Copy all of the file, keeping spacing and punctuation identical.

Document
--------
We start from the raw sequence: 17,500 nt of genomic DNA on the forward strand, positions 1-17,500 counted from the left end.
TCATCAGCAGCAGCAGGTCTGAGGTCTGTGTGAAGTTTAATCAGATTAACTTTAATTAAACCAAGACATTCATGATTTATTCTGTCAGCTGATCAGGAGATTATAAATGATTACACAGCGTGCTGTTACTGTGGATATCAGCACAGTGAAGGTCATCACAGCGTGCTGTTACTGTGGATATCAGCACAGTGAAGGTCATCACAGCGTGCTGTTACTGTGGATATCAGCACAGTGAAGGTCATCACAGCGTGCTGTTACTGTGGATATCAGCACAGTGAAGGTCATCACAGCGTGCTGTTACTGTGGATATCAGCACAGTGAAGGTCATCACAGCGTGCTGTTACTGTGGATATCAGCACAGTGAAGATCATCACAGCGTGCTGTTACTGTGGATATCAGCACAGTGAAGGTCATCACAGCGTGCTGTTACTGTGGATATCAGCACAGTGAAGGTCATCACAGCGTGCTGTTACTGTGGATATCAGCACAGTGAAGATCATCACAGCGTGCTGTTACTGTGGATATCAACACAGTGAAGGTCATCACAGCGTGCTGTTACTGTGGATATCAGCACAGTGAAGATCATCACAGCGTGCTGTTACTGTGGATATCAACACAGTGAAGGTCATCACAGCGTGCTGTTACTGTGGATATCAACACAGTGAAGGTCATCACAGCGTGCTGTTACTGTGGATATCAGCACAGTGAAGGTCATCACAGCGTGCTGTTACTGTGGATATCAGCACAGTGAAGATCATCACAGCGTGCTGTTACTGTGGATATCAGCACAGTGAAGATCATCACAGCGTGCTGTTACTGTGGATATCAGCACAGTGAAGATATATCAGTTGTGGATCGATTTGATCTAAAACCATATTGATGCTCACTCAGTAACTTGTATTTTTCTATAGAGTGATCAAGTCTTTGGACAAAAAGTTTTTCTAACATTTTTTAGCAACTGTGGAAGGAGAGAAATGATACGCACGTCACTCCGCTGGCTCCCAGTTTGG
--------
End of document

We start from the raw sequence: 17,500 nt of genomic DNA on the forward strand, positions 1-17,500 counted from the left end.
TCATCAGCAGCAGCAGGTCTGAGGTCTGTGTGAAGTTTAATCAGATTAACTTTAATTAAACCAAGACATTCATGATTTATTCTGTCAGCTGATCAGGAGATTATAAATGATTACACAGCGTGCTGTTACTGTGGATATCAGCACAGTGAAGGTCATCACAGCGTGCTGTTACTGTGGATATCAGCACAGTGAAGGTCATCACAGCGTGCTGTTACTGTGGATATCAGCACAGTGAAGGTCATCACAGCGTGCTGTTACTGTGGATATCAGCACAGTGAAGGTCATCACAGCGTGCTGTTACTGTGGATATCAGCACAGTGAAGGTCATCACAGCGTGCTGTTACTGTGGATATCAGCACAGTGAAGATCATCACAGCGTGCTGTTACTGTGGATATCAGCACAGTGAAGGTCATCACAGCGTGCTGTTACTGTGGATATCAGCACAGTGAAGGTCATCACAGCGTGCTGTTACTGTGGATATCAGCACAGTGAAGATCATCACAGCGTGCTGTTACTGTGGATATCAACACAGTGAAGGTCATCACAGCGTGCTGTTACTGTGGATATCAGCACAGTGAAGATCATCACAGCGTGCTGTTACTGTGGATATCAACACAGTGAAGGTCATCACAGCGTGCTGTTACTGTGGATATCAACACAGTGAAGGTCATCACAGCGTGCTGTTACTGTGGATATCAGCACAGTGAAGGTCATCACAGCGTGCTGTTACTGTGGATATCAGCACAGTGAAGATCATCACAGCGTGCTGTTACTGTGGATATCAGCACAGTGAAGATCATCACAGCGTGCTGTTACTGTGGATATCAGCACAGTGAAGATATATCAGTTGTGGATCGATTTGATCTAAAACCATATTGATGCTCACTCAGTAACTTGTATTTTTCTATAGAGTGATCAAGTCTTTGGACAAAAAGTTTTTCTAACATTTTTTAGCAACTGTGGAAGGAGAGAAATGATACGCACGTCACTCCGCTGGCTCCCAGTTTGG